A geographer studies locations and spaces to learn more about the world. While many people associate geography with maps, thanks to school lessons, it's actually a very broad field of study, and while it can involve the production of maps, it also involves many more topics. People often broadly divide the field into physical and human geography, and there are a number of subspecialties within these broad categories.
A physical geographer studies the surface of the Earth and natural phenomena. He or she looks at topics like terrain, the distribution of water, climate patterns, ecosystems, and the relationships between living organisms. This person might be interested, for example, in the role of seasonal weather patterns on the natural environment, or how animals have adapted to live in particularly harsh or unique terrain. These professionals are sometimes confused with geologists, but their scope of interest is wider, and they are usually less concerned with what is underneath the Earth's surface than with what's on top.
The relationship between people and places is studied by human geographers. They can study things like the urban environment, the distribution of medical services, and the impact of environment on human activities. This can include everything from why it was so challenging for Hannibal to cross the Alps to how humans can live near a wetland without causing environmental damage. Professionals in this field are very interested in human cultures and societies and the role that geography plays in human activities.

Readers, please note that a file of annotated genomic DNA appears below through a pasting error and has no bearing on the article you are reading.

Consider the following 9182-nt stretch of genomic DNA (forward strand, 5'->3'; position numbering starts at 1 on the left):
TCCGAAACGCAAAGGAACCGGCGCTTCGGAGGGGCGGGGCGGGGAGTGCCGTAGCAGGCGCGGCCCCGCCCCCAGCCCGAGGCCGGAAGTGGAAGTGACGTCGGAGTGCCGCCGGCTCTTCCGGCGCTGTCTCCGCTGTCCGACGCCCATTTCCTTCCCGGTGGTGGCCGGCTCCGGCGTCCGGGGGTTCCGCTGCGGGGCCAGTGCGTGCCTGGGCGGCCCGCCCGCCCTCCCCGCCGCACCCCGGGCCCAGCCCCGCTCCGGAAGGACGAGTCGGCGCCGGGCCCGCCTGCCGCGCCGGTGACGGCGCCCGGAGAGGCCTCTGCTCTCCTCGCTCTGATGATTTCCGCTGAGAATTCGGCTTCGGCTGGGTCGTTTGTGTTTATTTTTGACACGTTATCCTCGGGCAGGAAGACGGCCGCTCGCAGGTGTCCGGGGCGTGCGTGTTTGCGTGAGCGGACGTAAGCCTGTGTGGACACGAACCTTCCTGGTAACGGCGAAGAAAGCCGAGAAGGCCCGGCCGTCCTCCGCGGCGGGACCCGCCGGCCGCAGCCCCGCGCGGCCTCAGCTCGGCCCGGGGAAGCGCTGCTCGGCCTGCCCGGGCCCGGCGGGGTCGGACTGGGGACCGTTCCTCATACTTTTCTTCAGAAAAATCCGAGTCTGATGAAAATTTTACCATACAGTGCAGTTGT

Geographers often work for government organizations. They can be involved in tasks like intelligence gathering for security agencies, epidemiology studies for departments of health, and disaster recovery in areas that have been damaged by natural or man-made disasters. Others work for private companies and organizations. A company interested in promoting the spread of electricity to rural areas in developing nations might use a geographer, for example, to map the terrain, explore distribution possibilities, and identify potential challenges.
Working in this field can be tremendously interesting, and the work is very diverse. Professionals usually hold a master's degree or higher, which allows them to develop general geography skills before selecting an area of specialty. The job requires a number of skills, including the ability to make precise observations, collect data, interpret and analyze data, and work with scientists from a wide variety of fields, from anthropology to zoology.